In the long run, encouraging a baby to finish the last ounce in their bottle might be doing more harm than good.
Though the calories soon burn off, a bad habit remains.
Brigham Young University sociology professors Ben Gibbs and Renata Forste found that clinical obesity at 24 months of age strongly traces back to infant feeding.
"If you are overweight at age two, it puts you on a trajectory where you are likely to be overweight into middle childhood and adolescence and as an adult," said Forste. "That's a big concern."
The BYU researchers analyzed data from more than 8,000 families and found that babies predominantly fed formula were 2.5 times more likely to become obese toddlers than babies who were breastfed for the first six months.
But, the study authors argue, this pattern is not just about breastfeeding.
"There seems to be this cluster of infant feeding patterns that promote childhood obesity," said Gibbs, lead author of the study that appears in Pediatric Obesity.
Putting babies to bed with a bottle increased the risk of childhood obesity by 36 percent. And introducing solid foods too soon before four months of age increased a child's risk of obesity by 40 percent.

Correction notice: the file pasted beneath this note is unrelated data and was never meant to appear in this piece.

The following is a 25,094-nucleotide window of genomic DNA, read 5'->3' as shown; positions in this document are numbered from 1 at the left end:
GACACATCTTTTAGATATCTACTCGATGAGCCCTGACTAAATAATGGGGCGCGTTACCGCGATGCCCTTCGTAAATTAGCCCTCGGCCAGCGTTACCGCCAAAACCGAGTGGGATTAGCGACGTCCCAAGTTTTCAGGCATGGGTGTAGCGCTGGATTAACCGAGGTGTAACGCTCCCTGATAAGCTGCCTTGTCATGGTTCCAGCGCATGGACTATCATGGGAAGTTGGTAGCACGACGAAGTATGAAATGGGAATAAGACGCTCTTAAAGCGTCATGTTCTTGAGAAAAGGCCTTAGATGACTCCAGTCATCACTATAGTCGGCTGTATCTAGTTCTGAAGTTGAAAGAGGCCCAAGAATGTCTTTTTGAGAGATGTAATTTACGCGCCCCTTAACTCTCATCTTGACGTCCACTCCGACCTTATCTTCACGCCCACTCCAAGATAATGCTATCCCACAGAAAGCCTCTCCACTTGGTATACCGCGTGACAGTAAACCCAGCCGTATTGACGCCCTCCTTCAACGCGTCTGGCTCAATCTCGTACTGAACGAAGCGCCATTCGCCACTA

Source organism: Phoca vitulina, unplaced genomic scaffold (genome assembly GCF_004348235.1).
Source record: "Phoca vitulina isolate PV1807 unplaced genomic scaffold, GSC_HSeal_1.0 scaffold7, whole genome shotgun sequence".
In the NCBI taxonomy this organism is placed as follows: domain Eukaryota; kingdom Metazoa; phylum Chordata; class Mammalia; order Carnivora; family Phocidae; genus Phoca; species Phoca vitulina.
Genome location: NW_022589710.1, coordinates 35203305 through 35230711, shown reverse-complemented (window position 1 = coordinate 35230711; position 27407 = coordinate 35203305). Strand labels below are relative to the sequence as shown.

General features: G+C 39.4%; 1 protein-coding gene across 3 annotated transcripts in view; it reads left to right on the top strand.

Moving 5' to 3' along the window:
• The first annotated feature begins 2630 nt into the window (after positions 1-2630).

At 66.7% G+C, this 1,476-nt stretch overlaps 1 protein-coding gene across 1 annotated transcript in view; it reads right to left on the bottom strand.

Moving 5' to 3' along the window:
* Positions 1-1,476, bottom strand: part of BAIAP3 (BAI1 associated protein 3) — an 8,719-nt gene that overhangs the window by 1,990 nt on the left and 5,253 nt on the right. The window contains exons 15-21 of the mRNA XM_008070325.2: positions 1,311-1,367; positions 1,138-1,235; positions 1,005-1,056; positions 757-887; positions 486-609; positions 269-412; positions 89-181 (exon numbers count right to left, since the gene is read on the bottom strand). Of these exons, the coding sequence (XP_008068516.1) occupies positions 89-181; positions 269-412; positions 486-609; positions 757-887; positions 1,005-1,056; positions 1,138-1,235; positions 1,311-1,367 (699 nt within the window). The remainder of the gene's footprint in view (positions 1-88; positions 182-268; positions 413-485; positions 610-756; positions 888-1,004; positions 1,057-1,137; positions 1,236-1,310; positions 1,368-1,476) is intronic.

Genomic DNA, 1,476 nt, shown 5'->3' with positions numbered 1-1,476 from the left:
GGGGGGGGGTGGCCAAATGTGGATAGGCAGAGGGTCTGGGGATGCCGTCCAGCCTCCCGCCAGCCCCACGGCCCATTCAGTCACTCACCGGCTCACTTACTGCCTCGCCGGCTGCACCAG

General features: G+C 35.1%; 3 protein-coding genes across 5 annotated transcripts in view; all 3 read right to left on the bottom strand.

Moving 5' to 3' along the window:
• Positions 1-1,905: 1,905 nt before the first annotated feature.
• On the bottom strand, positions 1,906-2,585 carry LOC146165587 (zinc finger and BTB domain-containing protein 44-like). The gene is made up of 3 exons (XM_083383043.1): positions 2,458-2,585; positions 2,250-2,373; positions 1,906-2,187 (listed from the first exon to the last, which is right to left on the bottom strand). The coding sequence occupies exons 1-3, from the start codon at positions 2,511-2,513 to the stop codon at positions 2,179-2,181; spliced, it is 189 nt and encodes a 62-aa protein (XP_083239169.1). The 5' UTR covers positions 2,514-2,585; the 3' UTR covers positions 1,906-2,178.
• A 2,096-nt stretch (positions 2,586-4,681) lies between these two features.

"Developing this pattern of needing to eat before you go to sleep, those kinds of things discourage children from monitoring their own eating patterns so they can self-regulate," Forste said.
Forste said that the nature of breastfeeding lends itself to helping babies recognize when they feel full and should stop. But that same kind of skill can be developed by formula-fed infants.
"You can still do things even if you are bottle feeding to help your child learn to regulate their eating practices and develop healthy patterns," Forste said. "When a child is full and pushes away, stop! Don't encourage them to finish the whole bottle."
Breastfeeding rates are lowest in poor and less educated
|Contact: Joe Hadfield|
Brigham Young University